Michael squeezed Alejandro’s shoulders tighter against him. “Hey!” When Alejandro looked back at Michael, the concern and, yes, the love he saw in Michael’s face was almost too much. The tears flowed freely down Alejandro’s cheeks now. “You’re going to be fine and your mama isn’t going anywhere! I promise. This is a sanctuary city and we’re going to stay a sanctuary city no matter what the orange fascist says or does!”

“I hope you’re right.” Alejandro wiped his face, snaked his arm around Michael’s waist again, holding tighter this time.

“Stick with me, Kid! We got this!” Michael bent slightly and kissed Alejandro on the forehead. He hesitated a moment, then pulled Alejandro in tighter and kissed him on the mouth.

Leaning back from Alejandro, surprised at himself, Michael said, “I shouldn’t have done that. I’m sorry.” He regretted having let his emotion overwhelm his better sense. Kissing a kid like that! What was he thinking?

“Why?” Alejandro looked truly perplexed. “I’m glad you kissed me. I’ve wanted you to. I want you to kiss me again.”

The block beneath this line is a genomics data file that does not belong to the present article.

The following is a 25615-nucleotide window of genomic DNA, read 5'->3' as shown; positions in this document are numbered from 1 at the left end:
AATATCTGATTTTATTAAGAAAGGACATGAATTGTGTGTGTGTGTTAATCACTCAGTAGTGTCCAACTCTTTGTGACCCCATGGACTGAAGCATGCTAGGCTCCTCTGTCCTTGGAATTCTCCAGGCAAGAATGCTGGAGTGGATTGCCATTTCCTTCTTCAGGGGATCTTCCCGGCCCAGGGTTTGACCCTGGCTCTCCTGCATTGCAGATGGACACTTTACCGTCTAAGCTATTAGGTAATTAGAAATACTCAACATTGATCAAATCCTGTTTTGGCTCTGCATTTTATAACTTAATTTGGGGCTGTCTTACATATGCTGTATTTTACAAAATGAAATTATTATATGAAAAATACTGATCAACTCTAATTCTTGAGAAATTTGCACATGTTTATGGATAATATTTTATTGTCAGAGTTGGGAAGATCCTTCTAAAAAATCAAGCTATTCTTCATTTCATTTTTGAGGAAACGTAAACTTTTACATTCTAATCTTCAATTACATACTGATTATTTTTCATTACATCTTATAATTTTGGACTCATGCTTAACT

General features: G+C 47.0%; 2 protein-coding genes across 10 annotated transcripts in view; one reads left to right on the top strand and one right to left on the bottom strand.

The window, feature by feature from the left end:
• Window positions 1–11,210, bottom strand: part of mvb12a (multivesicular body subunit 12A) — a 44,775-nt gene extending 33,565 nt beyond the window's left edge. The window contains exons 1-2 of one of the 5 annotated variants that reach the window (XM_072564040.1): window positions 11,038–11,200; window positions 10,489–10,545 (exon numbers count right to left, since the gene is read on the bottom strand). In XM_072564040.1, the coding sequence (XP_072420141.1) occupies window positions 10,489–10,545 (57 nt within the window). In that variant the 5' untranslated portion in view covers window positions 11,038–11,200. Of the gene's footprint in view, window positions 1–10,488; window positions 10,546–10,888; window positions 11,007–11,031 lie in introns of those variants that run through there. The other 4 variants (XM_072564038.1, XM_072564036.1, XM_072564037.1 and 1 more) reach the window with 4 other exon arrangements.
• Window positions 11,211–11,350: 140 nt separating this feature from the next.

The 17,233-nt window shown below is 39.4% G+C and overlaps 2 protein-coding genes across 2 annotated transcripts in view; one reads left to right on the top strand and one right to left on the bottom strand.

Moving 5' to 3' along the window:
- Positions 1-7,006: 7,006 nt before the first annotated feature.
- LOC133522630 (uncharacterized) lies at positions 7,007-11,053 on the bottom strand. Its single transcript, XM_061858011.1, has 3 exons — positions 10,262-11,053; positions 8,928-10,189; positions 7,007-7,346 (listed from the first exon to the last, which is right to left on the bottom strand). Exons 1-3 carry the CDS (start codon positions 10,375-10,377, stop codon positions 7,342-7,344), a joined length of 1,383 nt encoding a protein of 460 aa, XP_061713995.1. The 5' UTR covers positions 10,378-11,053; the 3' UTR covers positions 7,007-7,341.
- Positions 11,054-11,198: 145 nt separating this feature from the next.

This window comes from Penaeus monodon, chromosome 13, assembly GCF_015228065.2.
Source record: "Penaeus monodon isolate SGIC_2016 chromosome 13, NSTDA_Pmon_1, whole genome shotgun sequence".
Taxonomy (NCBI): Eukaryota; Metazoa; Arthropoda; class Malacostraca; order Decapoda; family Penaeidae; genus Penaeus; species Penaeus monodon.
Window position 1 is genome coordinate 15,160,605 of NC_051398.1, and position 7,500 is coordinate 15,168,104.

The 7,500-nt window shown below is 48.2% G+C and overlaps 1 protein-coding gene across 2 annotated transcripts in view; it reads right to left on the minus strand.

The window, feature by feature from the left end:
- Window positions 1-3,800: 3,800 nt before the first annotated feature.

Michael looked down warily at Alejandro. He had to admit, his arm around Alejandro’s shoulders and Alejandro’s arm around his waist felt really good, felt right. Still… he knew he was more than twice Alejandro’s age. The way some people sometimes imagine their lives as scenes from a movie or lyrics to a song, Michael, the writer, often imagined his life in terms of the headlines he might generate – Local Writer, Advocate Wins Pulitzer Prize for Insightful Criticism – or – Veteran Queer Activist Inspires Thousands at Anti-Trump Rally. But in the brief moment he imagined himself and Alejandro together in some way, the headline he envisioned was, Old White Queer Robs Cradle, Steals Young Guatemalan from His Mama.